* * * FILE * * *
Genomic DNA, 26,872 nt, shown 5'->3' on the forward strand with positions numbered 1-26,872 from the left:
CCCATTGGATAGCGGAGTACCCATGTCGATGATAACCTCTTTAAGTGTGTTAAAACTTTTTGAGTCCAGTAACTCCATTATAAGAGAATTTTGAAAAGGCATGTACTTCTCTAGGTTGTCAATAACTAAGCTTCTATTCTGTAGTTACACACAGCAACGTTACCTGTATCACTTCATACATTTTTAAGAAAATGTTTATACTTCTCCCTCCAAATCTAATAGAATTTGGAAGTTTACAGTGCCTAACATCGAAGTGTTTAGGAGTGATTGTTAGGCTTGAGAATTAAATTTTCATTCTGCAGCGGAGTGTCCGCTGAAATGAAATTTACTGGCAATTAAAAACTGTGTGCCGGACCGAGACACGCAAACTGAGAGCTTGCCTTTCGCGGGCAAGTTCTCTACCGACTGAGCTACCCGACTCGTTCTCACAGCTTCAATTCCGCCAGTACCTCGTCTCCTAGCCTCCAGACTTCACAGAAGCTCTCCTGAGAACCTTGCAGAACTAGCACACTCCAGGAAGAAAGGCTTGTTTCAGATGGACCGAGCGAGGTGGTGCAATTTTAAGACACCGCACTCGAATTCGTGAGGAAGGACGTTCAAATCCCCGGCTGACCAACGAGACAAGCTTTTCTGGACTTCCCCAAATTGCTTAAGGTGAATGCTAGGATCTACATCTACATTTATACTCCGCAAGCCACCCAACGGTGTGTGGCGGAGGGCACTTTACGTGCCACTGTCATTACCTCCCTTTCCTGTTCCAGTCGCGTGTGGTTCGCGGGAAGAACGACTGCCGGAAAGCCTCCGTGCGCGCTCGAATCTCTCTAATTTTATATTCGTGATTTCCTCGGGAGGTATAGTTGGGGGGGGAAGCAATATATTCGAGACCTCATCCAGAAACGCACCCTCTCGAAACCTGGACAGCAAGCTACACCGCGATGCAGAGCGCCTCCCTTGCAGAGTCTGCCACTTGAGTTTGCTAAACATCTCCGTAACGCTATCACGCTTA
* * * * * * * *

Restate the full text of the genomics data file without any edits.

Genomic DNA, 26,872 nt, shown 5'->3' on the forward strand with positions numbered 1-26,872 from the left:
CCCATTGGATAGCGGAGTACCCATGTCGATGATAACCTCTTTAAGTGTGTTAAAACTTTTTGAGTCCAGTAACTCCATTATAAGAGAATTTTGAAAAGGCATGTACTTCTCTAGGTTGTCAATAACTAAGCTTCTATTCTGTAGTTACACACAGCAACGTTACCTGTATCACTTCATACATTTTTAAGAAAATGTTTATACTTCTCCCTCCAAATCTAATAGAATTTGGAAGTTTACAGTGCCTAACATCGAAGTGTTTAGGAGTGATTGTTAGGCTTGAGAATTAAATTTTCATTCTGCAGCGGAGTGTCCGCTGAAATGAAATTTACTGGCAATTAAAAACTGTGTGCCGGACCGAGACACGCAAACTGAGAGCTTGCCTTTCGCGGGCAAGTTCTCTACCGACTGAGCTACCCGACTCGTTCTCACAGCTTCAATTCCGCCAGTACCTCGTCTCCTAGCCTCCAGACTTCACAGAAGCTCTCCTGAGAACCTTGCAGAACTAGCACACTCCAGGAAGAAAGGCTTGTTTCAGATGGACCGAGCGAGGTGGTGCAATTTTAAGACACCGCACTCGAATTCGTGAGGAAGGACGTTCAAATCCCCGGCTGACCAACGAGACAAGCTTTTCTGGACTTCCCCAAATTGCTTAAGGTGAATGCTAGGATCTACATCTACATTTATACTCCGCAAGCCACCCAACGGTGTGTGGCGGAGGGCACTTTACGTGCCACTGTCATTACCTCCCTTTCCTGTTCCAGTCGCGTGTGGTTCGCGGGAAGAACGACTGCCGGAAAGCCTCCGTGCGCGCTCGAATCTCTCTAATTTTATATTCGTGATTTCCTCGGGAGGTATAGTTGGGGGGGGAAGCAATATATTCGAGACCTCATCCAGAAACGCACCCTCTCGAAACCTGGACAGCAAGCTACACCGCGATGCAGAGCGCCTCCCTTGCAGAGTCTGCCACTTGAGTTTGCTAAACATCTCCGTAACGCTATCACGCTTA